My Story (Smart)

Author Bio
Birth—November 3, 1987
Where—Salt Lake City, Utah, USA
Education—Brigham Young University (currently enrolled)
Currently—living in Park City, Utah

Elizabeth Ann Smart-Gilmour is an American activist and contributor for ABC News. She first gained widespread attention at the age of 14 when she was kidnapped from her home and rescued nine months later.

Smart was abducted from her bedroom in her family's Salt Lake City home on June 5, 2002 at the age of 14. She was found nine months later on March 12, 2003, in Sandy, Utah, 18 miles from her home, in the company of Brian David Mitchell and Wanda Ileen Barzee. Her abduction and rescue were widely reported and were the subject of a made-for-TV movie and non-fiction book.

On October 1, 2009, Smart testified to being threatened, tied, and raped daily while she was held captive.

On November 16, 2009, Barzee announced she would plead guilty to assisting in the kidnapping of Elizabeth Smart, as part of an agreement with prosecutors. On May 19, 2010, Barzee was sentenced to 15 years in federal prison. As part of a plea deal between the defense and federal prosecutors, federal Judge Dale A. Kimball gave Barzee credit for seven years that she already has served.

On March 1, 2010, Mitchell was found competent to stand trial for the kidnapping and sexual assault charges in federal court by judge Kimball; his trial began on November 8, 2010, and on December 10, 2010, the jury found Mitchell guilty on both counts. On May 25, 2011, Mitchell was sentenced to two life-terms in federal prison.

Activism and journalism
On March 8, 2006, Smart went to Congress to support sexual predator legislation and the AMBER Alert system, and on July 26, 2006, she spoke after the signing of the Adam Walsh Act. In May 2008, she traveled to Washington, D.C., where she helped present a book, You're Not Alone, published by the U.S. Department of Justice, which has entries written by her as well as four other recovered young adults.

In 2009, Smart commented on the kidnapping of Jaycee Lee Dugard, stressing that dwelling upon the past is unproductive. On October 27, 2009 Elizabeth spoke at the 2009 Women's Conference in California hosted by Maria Shriver, on overcoming obstacles in life.

In 2011, Smart founded the Elizabeth Smart Foundation, which aims to support the Internet Crimes Against Children task force and to educate children about violent and sexual crime.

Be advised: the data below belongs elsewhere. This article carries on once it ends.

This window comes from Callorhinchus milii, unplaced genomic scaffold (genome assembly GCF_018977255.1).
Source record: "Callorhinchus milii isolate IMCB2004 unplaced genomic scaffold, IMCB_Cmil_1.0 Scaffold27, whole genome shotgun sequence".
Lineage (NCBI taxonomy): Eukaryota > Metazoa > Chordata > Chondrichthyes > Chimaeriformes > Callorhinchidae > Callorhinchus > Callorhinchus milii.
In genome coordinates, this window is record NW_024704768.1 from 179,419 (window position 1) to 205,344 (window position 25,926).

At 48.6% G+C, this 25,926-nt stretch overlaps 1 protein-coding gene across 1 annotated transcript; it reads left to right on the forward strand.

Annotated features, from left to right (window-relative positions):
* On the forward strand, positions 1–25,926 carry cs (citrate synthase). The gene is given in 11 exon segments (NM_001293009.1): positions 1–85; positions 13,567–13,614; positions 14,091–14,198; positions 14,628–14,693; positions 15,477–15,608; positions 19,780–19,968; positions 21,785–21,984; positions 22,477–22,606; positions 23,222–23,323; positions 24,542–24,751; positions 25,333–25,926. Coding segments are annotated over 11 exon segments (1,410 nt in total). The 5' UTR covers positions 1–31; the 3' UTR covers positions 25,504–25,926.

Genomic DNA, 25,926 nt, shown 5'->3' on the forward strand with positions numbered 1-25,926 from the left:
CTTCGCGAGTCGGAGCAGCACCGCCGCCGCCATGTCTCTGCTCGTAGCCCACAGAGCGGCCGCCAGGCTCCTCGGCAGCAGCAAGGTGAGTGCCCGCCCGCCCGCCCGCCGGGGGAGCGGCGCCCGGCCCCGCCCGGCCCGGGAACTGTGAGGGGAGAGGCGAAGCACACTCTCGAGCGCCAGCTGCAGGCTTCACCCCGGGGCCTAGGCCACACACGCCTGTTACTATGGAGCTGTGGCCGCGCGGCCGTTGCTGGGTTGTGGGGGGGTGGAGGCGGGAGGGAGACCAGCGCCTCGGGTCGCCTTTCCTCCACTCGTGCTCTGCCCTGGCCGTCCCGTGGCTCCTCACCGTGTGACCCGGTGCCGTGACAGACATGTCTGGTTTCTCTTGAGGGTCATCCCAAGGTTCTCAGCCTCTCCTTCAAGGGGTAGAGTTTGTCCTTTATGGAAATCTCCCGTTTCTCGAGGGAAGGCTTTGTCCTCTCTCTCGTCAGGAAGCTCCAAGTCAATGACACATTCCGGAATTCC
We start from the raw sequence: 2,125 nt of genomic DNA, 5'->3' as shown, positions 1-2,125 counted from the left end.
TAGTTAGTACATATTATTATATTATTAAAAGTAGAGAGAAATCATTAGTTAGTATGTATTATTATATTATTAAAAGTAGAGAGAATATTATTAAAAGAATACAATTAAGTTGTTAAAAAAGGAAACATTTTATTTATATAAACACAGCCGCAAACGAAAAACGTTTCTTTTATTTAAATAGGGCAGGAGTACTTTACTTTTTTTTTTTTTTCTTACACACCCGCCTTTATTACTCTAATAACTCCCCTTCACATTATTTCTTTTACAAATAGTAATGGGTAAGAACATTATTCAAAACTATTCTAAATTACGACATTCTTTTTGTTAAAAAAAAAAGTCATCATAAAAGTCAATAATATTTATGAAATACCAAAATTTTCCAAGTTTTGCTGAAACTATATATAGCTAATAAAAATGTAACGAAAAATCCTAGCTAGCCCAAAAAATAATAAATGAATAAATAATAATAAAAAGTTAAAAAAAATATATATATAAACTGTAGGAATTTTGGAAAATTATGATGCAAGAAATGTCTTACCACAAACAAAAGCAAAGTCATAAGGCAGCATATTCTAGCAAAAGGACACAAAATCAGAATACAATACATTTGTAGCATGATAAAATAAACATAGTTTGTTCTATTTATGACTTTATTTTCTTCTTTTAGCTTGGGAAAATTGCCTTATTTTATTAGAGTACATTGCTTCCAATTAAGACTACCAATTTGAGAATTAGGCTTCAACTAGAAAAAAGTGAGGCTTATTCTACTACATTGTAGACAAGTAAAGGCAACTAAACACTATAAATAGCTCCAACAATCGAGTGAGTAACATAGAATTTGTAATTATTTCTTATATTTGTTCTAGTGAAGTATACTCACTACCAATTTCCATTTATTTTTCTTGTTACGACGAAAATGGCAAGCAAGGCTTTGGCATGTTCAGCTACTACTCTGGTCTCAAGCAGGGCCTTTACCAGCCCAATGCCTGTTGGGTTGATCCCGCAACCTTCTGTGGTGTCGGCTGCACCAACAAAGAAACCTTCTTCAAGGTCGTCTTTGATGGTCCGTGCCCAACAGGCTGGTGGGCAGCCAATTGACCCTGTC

On July 7, 2011 it was announced that she would be a commentator for ABC News, mainly focusing on missing persons.

On May 1, 2013 in a speech at a human trafficking conference at Johns Hopkins University Smart discussed the need to emphasize individual self-worth in fighting human trafficking.

I thought,"Oh, my gosh, I’m that chewed up piece of gum, nobody re-chews a piece of gum, you throw it away." And that’s how easy it is to feel like you no longer have worth, you no longer have value. Why would it even be worth screaming out? Why would it even make a difference if you are rescued? Your life still has no value.

Smart went on to ask that listeners teach children how to gain self-worth and avoid becoming a victim.

Personal life
Elizabeth Ann Smart was born in Salt Lake City, Utah, to Edward and Lois Smart. She has four brothers and a sister and is the second-oldest child in her family. Smart attended Brigham Young University (BYU), studying music as a harp performance major.

On November 11, 2009, Smart left to serve a Mormon mission in Paris. Smart returned temporarily from her mission in November 2010 to serve as the chief witness in the federal trial of Brian David Mitchell. After the end of the trial she returned to France to finish her mission, coming home to Utah in the spring of 2011.

In January 2012, Smart became engaged to Matthew Gilmour, a native of Scotand, after a courtship of one year. The couple met while serving as missionaries in the France Paris Mission. They married on February 18, 2012, in a private ceremony in the Laie Hawaii Temple.

Elizabeth published a memoir of her experience. Co-authored with Chris Stewart, the book details both Smart's kidnapping and the formation of the Elizabeth Smart Foundation, which works to promote awareness about abduction. (From Wikipedia. Retrieved 10/09/2013.)

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